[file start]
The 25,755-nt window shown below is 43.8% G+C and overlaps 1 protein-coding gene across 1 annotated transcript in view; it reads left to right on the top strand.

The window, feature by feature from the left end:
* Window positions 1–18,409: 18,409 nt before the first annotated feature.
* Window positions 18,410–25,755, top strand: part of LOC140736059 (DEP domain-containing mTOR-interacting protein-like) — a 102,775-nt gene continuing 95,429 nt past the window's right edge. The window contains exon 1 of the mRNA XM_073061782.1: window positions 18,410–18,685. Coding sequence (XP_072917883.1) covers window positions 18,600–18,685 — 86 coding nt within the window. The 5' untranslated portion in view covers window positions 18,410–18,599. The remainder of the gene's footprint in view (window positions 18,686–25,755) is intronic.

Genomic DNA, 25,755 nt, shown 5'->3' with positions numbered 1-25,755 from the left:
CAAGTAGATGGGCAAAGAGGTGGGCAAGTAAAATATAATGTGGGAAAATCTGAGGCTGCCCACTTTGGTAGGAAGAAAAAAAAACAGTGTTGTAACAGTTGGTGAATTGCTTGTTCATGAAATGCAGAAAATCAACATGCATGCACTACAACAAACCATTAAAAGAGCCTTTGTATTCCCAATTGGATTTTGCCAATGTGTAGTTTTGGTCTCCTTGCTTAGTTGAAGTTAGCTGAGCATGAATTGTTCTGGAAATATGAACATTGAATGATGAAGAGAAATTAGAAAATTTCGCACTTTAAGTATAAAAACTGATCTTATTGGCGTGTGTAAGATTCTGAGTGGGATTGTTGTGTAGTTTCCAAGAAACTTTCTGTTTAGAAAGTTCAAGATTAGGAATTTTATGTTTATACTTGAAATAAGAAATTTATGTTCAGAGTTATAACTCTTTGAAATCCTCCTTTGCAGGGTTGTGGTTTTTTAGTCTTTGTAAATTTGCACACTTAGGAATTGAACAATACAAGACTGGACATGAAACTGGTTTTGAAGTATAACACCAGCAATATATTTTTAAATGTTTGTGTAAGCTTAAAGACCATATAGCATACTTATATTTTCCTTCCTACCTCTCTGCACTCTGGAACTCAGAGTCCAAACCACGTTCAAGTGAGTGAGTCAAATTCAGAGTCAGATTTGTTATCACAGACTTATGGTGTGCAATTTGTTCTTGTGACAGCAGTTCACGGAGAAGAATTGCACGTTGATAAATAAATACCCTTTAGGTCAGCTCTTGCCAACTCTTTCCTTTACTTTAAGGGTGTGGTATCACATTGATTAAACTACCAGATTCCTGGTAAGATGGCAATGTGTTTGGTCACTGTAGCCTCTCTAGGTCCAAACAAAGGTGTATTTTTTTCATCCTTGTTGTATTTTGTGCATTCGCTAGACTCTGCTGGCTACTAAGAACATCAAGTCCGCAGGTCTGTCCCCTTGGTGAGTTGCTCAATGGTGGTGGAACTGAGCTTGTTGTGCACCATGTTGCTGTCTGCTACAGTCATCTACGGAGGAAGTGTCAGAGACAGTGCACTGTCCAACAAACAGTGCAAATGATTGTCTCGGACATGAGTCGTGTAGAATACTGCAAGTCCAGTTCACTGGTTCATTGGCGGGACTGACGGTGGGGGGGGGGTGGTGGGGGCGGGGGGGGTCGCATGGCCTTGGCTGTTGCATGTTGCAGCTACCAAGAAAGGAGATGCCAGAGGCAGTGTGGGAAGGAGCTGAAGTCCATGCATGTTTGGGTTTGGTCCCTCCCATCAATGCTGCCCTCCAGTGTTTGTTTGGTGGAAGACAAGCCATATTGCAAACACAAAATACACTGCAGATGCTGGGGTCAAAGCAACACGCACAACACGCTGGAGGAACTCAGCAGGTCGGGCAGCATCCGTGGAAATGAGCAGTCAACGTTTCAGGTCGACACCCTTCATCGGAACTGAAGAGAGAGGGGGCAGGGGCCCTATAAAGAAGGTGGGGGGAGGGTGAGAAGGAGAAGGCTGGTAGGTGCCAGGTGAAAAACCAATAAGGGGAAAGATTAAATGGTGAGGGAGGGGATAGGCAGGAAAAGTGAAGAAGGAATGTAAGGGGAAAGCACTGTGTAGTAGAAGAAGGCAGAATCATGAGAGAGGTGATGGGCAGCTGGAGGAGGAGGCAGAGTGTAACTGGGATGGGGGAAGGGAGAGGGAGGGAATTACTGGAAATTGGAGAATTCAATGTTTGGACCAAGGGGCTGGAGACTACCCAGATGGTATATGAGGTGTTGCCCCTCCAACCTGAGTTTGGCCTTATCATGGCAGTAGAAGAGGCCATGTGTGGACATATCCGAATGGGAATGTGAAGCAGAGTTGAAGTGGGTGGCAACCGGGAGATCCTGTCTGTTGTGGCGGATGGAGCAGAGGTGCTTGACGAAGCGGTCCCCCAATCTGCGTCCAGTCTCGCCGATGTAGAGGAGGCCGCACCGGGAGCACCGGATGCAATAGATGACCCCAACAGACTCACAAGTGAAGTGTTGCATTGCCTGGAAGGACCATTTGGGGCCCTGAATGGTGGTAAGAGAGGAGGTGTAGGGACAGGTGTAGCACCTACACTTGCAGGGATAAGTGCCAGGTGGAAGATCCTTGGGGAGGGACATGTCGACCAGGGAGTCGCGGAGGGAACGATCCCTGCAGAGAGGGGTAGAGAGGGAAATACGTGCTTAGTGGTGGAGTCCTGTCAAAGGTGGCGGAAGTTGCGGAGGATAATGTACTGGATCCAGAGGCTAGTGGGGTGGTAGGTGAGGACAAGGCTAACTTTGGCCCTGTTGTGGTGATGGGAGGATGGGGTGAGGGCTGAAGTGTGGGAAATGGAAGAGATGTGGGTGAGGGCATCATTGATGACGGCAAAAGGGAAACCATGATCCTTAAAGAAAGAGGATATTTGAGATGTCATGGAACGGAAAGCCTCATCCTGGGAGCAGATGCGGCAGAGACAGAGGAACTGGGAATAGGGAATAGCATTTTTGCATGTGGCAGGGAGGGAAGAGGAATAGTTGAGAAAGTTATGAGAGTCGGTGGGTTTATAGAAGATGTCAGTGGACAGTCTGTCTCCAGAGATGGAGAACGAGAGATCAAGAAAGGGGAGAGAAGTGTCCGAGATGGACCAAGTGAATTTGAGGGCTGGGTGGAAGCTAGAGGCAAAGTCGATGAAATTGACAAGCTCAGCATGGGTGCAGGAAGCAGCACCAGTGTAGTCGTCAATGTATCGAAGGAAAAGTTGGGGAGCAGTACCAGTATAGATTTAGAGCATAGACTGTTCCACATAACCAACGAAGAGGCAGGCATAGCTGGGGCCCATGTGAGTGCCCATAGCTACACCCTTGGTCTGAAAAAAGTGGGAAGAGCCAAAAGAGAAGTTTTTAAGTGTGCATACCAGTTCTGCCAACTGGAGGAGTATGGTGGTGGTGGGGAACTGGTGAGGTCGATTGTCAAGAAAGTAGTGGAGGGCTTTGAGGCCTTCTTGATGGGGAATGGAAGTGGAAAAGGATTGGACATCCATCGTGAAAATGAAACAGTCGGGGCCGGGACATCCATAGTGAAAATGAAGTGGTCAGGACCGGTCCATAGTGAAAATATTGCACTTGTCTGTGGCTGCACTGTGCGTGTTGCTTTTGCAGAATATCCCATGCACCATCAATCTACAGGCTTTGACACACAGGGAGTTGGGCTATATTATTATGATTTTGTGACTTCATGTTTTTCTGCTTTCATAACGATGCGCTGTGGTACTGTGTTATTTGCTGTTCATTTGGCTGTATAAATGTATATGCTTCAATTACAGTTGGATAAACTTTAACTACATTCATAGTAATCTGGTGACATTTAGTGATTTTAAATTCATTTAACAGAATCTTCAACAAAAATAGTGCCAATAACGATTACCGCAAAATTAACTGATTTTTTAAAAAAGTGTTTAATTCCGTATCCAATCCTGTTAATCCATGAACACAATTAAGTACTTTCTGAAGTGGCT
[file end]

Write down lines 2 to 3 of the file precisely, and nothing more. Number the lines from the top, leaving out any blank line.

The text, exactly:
The window, feature by feature from the left end:
* Window positions 1–18,409: 18,409 nt before the first annotated feature.